Miller Act

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Construction of the Pentagon, 1942.

The Miller Act (ch. 642, Sec. 1-3, 49 stat. 793,794, codified as amended at 40 U.S.C. §§ 31313134 (formerly 40 U.S.C. §§ 270a270d)) requires prime contractors on some government construction contracts to post bonds guaranteeing both the performance of their contractual duties and the payment of their subcontractors and material suppliers.

The Act was originally enacted as the Heard Act in 1893. It came to be known as the Miller Act in 1935.[1]

Background and Purpose[edit]

The Miller Act addresses two concerns that would otherwise exist in the performance of federal government construction projects:

  1. Performance Bonds: The contractor's abandonment or other non-performance of a government job may cause critical delays and added expense in the government procurement process. The bonding process helps weed out irresponsible contractors while the bond itself defrays the government's cost of substitute performance. The subrogration right of the bond surety against the contractor (i.e., the right to sue for indemnification) is a deterrent to non-performance.
  2. Payment Bonds: Subcontractors and material suppliers would otherwise be reluctant to work on such projects (knowing that sovereign immunity prevents the establishment of a mechanic's lien) - decreasing competition and driving up construction costs.

Summary of the Act[edit]

Contracts to which the Act Applies[edit]

The Miller Act applies to contracts awarded for the construction, alteration, or repair of any public building or public work of the Federal Government. [2] While the Act provides that these bonds must be posted on contracts exceeding $100,000.00, Federal Acquisition Regulation (FAR) Part 28 requires the bonds only on contracts that exceed $150,000.00.[3]

The Act requires the Federal Acquisition Regulations to establish alternative payment protections for contracts in excess of $30,000.00 but not exceeding $150,000.00, with the contract-specific protection to be determined by the contracting officer.[4] While the Miller Act applies only to federal contracts, state legislatures throughout the country have enacted "Little Miller Acts," which establish similar requirements for state contracts.

Posting of Performance Bonds[edit]

Prior to the award of the contract, the contractor must furnish the government a performance bond issued by a surety satisfactory to the officer awarding the contract, and in an amount the contracting officer considers adequate, for the protection of the Government.[5]

Posting of Payment Bonds[edit]

The contractor must also furnish a payment bond with a surety satisfactory to the contracting officer for the protection of all persons supplying labor and material in carrying out the work provided for in the contract for the use of each person. The amount of the payment bond generally must equal the total amount payable by the terms of the contract.[6]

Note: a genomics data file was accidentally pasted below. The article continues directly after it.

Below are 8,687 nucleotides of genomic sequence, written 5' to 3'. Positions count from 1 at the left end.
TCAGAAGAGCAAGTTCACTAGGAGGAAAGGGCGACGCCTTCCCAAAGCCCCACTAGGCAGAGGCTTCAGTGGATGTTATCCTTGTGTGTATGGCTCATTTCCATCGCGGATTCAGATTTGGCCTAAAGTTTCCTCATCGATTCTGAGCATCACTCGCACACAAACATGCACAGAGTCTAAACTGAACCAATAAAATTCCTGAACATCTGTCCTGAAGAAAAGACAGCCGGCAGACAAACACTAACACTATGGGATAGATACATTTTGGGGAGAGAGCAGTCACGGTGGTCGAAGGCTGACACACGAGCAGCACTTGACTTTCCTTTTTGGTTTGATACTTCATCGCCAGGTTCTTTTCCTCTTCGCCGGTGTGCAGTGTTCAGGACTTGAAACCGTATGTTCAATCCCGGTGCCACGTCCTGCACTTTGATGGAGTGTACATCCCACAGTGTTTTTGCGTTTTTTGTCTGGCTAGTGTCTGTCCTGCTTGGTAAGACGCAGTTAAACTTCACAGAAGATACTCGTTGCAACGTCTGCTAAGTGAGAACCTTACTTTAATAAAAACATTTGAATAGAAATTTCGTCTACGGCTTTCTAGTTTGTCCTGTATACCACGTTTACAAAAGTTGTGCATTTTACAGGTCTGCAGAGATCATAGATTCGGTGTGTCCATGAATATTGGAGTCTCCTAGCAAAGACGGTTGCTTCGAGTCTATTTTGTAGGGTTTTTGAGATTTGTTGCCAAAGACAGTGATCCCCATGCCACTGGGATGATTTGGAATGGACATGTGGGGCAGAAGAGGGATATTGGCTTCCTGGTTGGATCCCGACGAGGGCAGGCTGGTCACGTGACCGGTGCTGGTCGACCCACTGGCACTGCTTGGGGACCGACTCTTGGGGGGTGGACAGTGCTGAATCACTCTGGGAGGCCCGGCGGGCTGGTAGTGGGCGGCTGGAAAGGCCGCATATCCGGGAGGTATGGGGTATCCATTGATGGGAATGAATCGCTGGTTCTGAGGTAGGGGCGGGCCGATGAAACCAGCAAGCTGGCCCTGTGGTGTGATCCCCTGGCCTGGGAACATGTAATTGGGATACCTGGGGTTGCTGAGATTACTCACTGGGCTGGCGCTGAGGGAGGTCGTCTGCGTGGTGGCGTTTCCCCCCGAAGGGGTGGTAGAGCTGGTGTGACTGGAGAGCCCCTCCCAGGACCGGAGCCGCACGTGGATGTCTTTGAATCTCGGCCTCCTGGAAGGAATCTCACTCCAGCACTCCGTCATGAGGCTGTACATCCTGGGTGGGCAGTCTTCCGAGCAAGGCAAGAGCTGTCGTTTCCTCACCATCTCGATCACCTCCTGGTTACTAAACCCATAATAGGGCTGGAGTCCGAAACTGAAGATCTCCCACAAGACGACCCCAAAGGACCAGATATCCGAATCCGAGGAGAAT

Enforcement on Payment Bonds[edit]

A subcontractor or material supplier who has not been paid within 90 days after the day on which he last furnished labor or materials for which the claim is made may bring a civil action on the payment bond for the amount unpaid at the time the suit is brought. [7] The suit must be brought no later than one year after the day on which the last of the labor was performed or material was supplied by the person bringing the action.[8]

The agency issuing the contract is required to provide a copy of the payment bond (which identifies the surety - who would be the defendant in an enforcement action) upon the presentation of an affidavit indicating the person requesting the copy has not been paid for labor or materials furnished under the contract.[9]

A person having a direct contractual relationship with a subcontractor but no contractual relationship, express or implied, with the contractor furnishing the payment bond may bring a civil action on the payment bond on giving written notice to the contractor within 90 days from the date on which the person did or performed the last of the labor or furnished or supplied the last of the material for which the claim is made. The action must state with substantial accuracy the amount claimed and the name of the party to whom the material was furnished or supplied or for whom the labor was done or performed. [10]

Waiver of Payment Bond Rights[edit]

A waiver of the right to pursue a payment bond action under the Act by a person supplying labor or materials is void unless it was executed in writing and after the labor or materials were supplied.[11]


  1. ^ Schubert L. (2003). Q&A: The Legal Basics of Surety Bonds. Construction Executive.
  2. ^ 40 U.S.C. § 3131(b)
  3. ^
  4. ^ 40 U.S.C. § 3132
  5. ^ 40 U.S.C. § 3131(b)(1)
  6. ^ 40 U.S.C. § 3131(b)(2)
  7. ^ 40 U.S.C. § 3133(b)(1)
  8. ^ 40 U.S.C. § 3133(b)(4)
  9. ^ 40 U.S.C. § 3133(a)
  10. ^ 40 U.S.C. § 3133(b)(2)
  11. ^ 40 U.S.C. § 3133(c))